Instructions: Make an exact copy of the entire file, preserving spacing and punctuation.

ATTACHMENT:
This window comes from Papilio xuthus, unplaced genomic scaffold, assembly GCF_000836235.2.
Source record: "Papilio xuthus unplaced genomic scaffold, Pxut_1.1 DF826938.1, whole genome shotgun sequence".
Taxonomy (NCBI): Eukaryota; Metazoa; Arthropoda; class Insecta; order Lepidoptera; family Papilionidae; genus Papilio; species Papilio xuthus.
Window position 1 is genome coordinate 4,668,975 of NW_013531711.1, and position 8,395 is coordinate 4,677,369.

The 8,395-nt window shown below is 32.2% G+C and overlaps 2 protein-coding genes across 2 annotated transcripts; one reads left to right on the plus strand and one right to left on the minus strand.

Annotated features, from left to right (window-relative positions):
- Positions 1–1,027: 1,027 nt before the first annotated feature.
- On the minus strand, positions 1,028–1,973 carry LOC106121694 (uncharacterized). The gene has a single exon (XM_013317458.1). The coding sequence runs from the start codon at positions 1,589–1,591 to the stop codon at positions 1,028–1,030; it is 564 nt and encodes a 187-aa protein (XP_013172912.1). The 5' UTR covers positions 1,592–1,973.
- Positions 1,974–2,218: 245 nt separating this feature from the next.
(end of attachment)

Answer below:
This window comes from Papilio xuthus, unplaced genomic scaffold, assembly GCF_000836235.2.
Source record: "Papilio xuthus unplaced genomic scaffold, Pxut_1.1 DF826938.1, whole genome shotgun sequence".
Taxonomy (NCBI): Eukaryota; Metazoa; Arthropoda; class Insecta; order Lepidoptera; family Papilionidae; genus Papilio; species Papilio xuthus.
Window position 1 is genome coordinate 4,668,975 of NW_013531711.1, and position 8,395 is coordinate 4,677,369.

The 8,395-nt window shown below is 32.2% G+C and overlaps 2 protein-coding genes across 2 annotated transcripts; one reads left to right on the plus strand and one right to left on the minus strand.

Annotated features, from left to right (window-relative positions):
- Positions 1–1,027: 1,027 nt before the first annotated feature.
- On the minus strand, positions 1,028–1,973 carry LOC106121694 (uncharacterized). The gene has a single exon (XM_013317458.1). The coding sequence runs from the start codon at positions 1,589–1,591 to the stop codon at positions 1,028–1,030; it is 564 nt and encodes a 187-aa protein (XP_013172912.1). The 5' UTR covers positions 1,592–1,973.
- Positions 1,974–2,218: 245 nt separating this feature from the next.